But, in the manner of PES, a little persistence goes a long way, and it starts feeling like a game with its own identity, rather than some desperate facsimile of Konami's now-legendary approach, or the charmless bimbo brained pinball simulator of former editions. Whether you prefer FIFA over PES depends on a lot of things - and we'll come to those in a moment - but purely in gameplay terms, where it really matters we'd have to firmly admit that PES still has the edge thanks to its unending flexibility, oceanic depth and the simple fact that it just feels like you're actually playing the beautiful game. Having a tussle with FIFA is still an immensely enjoyable experience, make no mistake, but you come away feeling like you're just playing by its rules rather than actually playing footy.

Get shirty

The argument that you can just 'pick up and play' FIFA isn't even there for apologists to trawl out these days. Sure, you can try, but the chances are you'll be growling at your inability to find the onion sack rather than doing Ravanelli impersonations around the living room like the old days.

What FIFA does have firmly over PES is some of the best presentation and attention to detail we've ever seen in a videogame. While PES sticks maddeningly to its low budget approach of terrible music, confusing, cluttered menus, hopeless commentary, questionable player likenesses and baffling licensing issues (such as Man City as Lloyd, being one hilarious example) FIFA just continues to set the benchmark for how it should be done.

First off, the soundtrack is absolutely inspired, featuring some excellent up and coming talent, such as Caesars, flavour of the month Kings Of Leon, Dandy Warhols, an old Jam classic to keep the Dads happy and plenty of World music to give it an international flavour. The sound elsewhere is similarly inspired with the usual commentary team of John Motson and Ally McCoist doing a sterling job behind the mic, although they still come out with some howlers now and then after a few hours. One of the most inspired additions is the crowd chants, which - for the bigger teams - will actually chant the team name, while the ambient effects give the game an atmosphere that PES simply cannot match.

Slicker than your average

The next and most obvious point is the visuals, which take the series to almost unbelievable heights. Even on a massive pin sharp TV, the PS2 version (Xbox looks functionally identical, the PC a bit sharper) looks genuinely astounding, with some eerily realistic player likenesses that make PES look horribly out of touch (although some, like Ole Gunnar Solskajaer, just look plain eery!). But the detail's not just in the face; the skeletal animation system is incredibly advanced these days, giving EA Canada the license to create stupendously realistic incidental moments that you many only notice happening once in a while. Tired players slump onto their haunches, stretch their calf muscles, and slip moments before shooting - things you see in real life all the time. The celebrations and replays are now at such a stunningly high level that it's not just TV-style - it bloody looks like TV! If you're familiar with the Premiership stadiums, then seeing a game played out in that exact environment is an awe-inspiring experience when it pans behind one of the goals to give you a panoramic view. And as we all know by now, EA has all the official rights to everything ever, and so everything down to the socks has been properly represented.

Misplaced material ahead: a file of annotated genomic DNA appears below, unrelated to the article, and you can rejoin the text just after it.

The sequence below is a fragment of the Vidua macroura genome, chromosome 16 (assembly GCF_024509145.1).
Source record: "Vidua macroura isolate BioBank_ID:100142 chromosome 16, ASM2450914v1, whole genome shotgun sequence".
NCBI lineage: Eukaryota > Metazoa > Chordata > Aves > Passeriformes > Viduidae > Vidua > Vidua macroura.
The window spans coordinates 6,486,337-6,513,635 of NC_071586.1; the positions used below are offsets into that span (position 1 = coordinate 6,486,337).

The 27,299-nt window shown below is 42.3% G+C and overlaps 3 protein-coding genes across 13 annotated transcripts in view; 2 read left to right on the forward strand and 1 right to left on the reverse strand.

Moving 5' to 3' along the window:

Perhaps the masterstroke this year is the inclusion of the Nationwide League teams, meaning all those poor bastards like me can finally play as their chosen struggling rag bag losers. Naturally they're all rubbish, but that's not the point - thousands of people will buy this game purely because of this, whether they prefer PES or not. Add to that all the major leagues from around the world and all the national teams and you're never going to be short of possible permutations of who to play as.

In response to PES' Master League, FIFA fans can finally indulge in some pseudo player-manager antics, taking a team of your choice through a tournament or league, training up players and dabbling in the transfer market if you're unhappy with the fact that your local team has been rated so poorly. Working on a points target system, you're given basic challenges for the season and it's up to you to meet them. We're doing pretty hopelessly as Norwich right now, but it's a sweet addition that'll have us hooked to FIFA for far longer than we would have been otherwise, and is especially good news for those of you who don't have a ready supply of human challengers.

Beat me online, I dare ya!

Talking of which, another massive plus is the PS2's online mode, which basically allows for one on one action, and supports the use of the USB headset in the lobby, making it a breeze to set up one on one games and taunt them afterwards. Sadly our review copy failed to authenticate through the servers, so we haven't been able to properly test this side of things, but the set up process is a breeze, so anyone who was considering PS2 Online has another decent reason to get involved.

Basic quickmatch facilities are there, as well as instant messaging to your online buddies, password protected game rooms, user blocking and even the ability to play one off or games or ladder tournaments against ranked or unranked opponent via a Leaderboard system. This could get messy. Downloadable content is promised, allowing you to keep your teams fully up to date, thus eliminating the need to tediously manually update everything.

Taking every facet of the package into account, FIFA completely kicks PES' arse all over the park, and it's obvious that EA has worked impressively hard on all aspects to drag the game up to the kind of high standards that it needs to be to tempt away the growing band of PES-philes. But however much positive energy we lavish on FIFA all the areas that EA beats Konami on - bar online - are simply gloss. In a straight tussle between the games, we just don't enjoy playing FIFA as much as we do PES3, and, for most of you, that's what matters.

8 / 10